The state could close its parks and sell the land. It could shutter the University of California and shift responsibility for higher education to the private sector.

California also could follow the lead of other deficit-stressed states -- including several led by Republican governors -- and relax sentencing laws or free certain nonviolent prisoners early, saving millions on incarceration costs.

Gov. Gray Davis could even scrap his own Department of Finance, which does the bulk of the work on state budgets.

But do Californians want to sacrifice their prestigious university system, lose parks or risk an increase in crime that might result if convicts get an early pass to the streets? And could a governor who pitched such solutions get votes for them in the Legislature?

Lobbyist Craig Brown, finance director under former Gov. Pete Wilson, said the issue largely boils down to which state functions and services "you define as mandatory."

In essence, state spending can be viewed as spreading across a spectrum. On one end are certain irrefutable requirements the state cannot neglect, such as debt payments. At the other are items politicians can choose not to fund, or fund at lower levels, if they want to risk the consequences -- such as arts programs.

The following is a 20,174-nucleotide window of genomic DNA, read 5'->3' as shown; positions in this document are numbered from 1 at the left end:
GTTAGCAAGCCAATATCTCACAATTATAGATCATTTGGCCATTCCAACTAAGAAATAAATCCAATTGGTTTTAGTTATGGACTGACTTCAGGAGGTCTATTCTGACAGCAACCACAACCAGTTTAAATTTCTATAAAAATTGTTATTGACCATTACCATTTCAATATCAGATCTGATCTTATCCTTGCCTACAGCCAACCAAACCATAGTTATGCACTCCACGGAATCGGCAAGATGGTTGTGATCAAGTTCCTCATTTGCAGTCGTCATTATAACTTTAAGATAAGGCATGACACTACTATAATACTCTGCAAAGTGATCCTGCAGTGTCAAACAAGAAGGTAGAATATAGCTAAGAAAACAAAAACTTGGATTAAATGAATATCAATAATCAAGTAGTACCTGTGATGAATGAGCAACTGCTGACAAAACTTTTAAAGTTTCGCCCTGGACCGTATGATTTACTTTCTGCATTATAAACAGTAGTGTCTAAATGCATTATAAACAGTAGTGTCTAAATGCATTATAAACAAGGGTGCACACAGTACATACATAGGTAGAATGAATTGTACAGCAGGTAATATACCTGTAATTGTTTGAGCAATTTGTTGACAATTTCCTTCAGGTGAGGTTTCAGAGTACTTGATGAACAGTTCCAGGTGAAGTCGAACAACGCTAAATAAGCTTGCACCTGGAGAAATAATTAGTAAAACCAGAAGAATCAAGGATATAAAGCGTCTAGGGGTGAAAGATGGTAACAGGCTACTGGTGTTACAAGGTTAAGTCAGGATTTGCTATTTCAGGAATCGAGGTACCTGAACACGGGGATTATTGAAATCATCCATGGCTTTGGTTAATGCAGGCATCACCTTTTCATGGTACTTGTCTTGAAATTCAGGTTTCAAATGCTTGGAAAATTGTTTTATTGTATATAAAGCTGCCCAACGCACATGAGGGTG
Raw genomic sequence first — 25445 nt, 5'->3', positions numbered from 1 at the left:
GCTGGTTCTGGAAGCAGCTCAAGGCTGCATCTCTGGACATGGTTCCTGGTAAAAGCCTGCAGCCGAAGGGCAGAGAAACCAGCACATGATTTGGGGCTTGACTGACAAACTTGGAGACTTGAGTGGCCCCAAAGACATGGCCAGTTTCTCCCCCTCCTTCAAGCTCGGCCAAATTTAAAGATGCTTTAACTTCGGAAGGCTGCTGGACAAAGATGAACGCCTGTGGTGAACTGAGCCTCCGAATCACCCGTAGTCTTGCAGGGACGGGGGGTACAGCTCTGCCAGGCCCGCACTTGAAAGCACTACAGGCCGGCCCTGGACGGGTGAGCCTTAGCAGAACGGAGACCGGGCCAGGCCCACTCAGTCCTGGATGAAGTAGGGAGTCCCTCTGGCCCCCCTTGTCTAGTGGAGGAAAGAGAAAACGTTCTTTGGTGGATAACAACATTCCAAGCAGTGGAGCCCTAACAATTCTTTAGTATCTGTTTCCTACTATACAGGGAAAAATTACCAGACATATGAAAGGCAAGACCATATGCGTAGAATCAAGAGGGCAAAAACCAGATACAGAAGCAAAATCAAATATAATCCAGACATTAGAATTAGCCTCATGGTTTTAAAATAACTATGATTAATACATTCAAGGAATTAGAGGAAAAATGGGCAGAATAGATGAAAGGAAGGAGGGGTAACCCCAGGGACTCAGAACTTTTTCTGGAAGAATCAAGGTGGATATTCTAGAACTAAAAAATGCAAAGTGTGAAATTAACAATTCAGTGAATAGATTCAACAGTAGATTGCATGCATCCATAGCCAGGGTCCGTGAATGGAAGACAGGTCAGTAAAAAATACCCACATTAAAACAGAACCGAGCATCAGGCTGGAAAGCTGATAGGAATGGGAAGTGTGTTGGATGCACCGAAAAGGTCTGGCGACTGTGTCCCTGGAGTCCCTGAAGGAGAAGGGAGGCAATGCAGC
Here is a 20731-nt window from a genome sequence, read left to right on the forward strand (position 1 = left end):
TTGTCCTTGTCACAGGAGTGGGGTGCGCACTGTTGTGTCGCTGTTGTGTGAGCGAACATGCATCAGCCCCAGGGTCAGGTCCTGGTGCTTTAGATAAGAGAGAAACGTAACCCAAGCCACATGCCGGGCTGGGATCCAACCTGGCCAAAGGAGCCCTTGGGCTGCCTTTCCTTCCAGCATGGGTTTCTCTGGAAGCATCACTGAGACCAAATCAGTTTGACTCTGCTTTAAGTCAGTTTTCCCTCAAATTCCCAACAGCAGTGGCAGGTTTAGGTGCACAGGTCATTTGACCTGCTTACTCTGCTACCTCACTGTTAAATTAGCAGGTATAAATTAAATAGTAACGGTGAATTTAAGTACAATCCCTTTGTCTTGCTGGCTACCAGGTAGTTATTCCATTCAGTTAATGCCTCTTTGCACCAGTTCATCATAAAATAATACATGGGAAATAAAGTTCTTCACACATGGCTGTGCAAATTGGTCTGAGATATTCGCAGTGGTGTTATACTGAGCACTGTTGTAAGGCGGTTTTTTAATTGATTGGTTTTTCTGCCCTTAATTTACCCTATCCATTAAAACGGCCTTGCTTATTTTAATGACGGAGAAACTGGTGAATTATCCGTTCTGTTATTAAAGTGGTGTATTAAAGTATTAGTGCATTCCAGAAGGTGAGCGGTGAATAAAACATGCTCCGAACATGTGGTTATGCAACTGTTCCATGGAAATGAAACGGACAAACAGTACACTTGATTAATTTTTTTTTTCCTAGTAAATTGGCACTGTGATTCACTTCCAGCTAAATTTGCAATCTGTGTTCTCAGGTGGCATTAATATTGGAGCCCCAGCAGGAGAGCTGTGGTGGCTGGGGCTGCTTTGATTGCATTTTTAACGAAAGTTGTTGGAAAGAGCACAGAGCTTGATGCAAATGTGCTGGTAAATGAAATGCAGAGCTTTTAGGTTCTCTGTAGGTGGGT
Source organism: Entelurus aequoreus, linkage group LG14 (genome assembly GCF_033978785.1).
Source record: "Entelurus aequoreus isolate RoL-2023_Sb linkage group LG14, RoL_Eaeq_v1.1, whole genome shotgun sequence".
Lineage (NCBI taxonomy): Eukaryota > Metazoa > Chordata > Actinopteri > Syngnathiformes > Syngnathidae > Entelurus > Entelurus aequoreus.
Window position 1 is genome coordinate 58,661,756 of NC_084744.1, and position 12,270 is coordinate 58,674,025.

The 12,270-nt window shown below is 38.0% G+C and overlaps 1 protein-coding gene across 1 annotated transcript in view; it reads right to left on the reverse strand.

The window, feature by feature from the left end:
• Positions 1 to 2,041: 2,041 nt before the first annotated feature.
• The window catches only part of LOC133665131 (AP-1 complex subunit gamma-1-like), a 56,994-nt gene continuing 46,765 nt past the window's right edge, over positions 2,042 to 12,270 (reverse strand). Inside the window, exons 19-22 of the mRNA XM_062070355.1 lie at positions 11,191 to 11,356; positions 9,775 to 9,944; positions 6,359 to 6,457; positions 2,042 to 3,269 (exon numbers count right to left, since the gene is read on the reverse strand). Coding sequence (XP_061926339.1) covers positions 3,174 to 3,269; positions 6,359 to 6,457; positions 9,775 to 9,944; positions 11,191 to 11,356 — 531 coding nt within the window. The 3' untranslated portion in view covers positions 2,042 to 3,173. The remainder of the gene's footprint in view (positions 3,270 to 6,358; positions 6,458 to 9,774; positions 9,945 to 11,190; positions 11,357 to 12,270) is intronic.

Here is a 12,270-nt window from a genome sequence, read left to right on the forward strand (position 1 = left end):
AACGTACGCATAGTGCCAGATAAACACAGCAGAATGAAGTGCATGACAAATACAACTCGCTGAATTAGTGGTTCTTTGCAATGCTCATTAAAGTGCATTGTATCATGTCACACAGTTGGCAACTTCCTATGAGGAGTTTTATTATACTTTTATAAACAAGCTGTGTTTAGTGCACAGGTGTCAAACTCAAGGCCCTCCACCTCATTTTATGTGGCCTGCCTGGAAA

Numbers defining those categories of spending are hard to come by. The California Budget Project is one of the few groups that has tried to quantify them.

Last summer, a report by the organization calculated that about 66% of the general fund -- the state's main pot of money -- is committed to annual spending the group defined as mandatory. The report's definition included school funding and child-welfare payments as mandatory, but not the Department of Corrections, state forest and fire protection, the state public defender or workers' compensation benefits.

Whatever the number, all parties agreed that California's most inflexible funding obligations include constitutional requirements, mandates by the federal government -- for Medi-Cal health insurance for the poor, for example -- and areas where courts have created hard and fast funding duties, such as an order that prisoners receive a certain standard of health care. Spokeswoman Anita Gore of the Finance Department said that in all, those obligations make up about 26% of the budget, according to a breakout from 2001, the most recent available.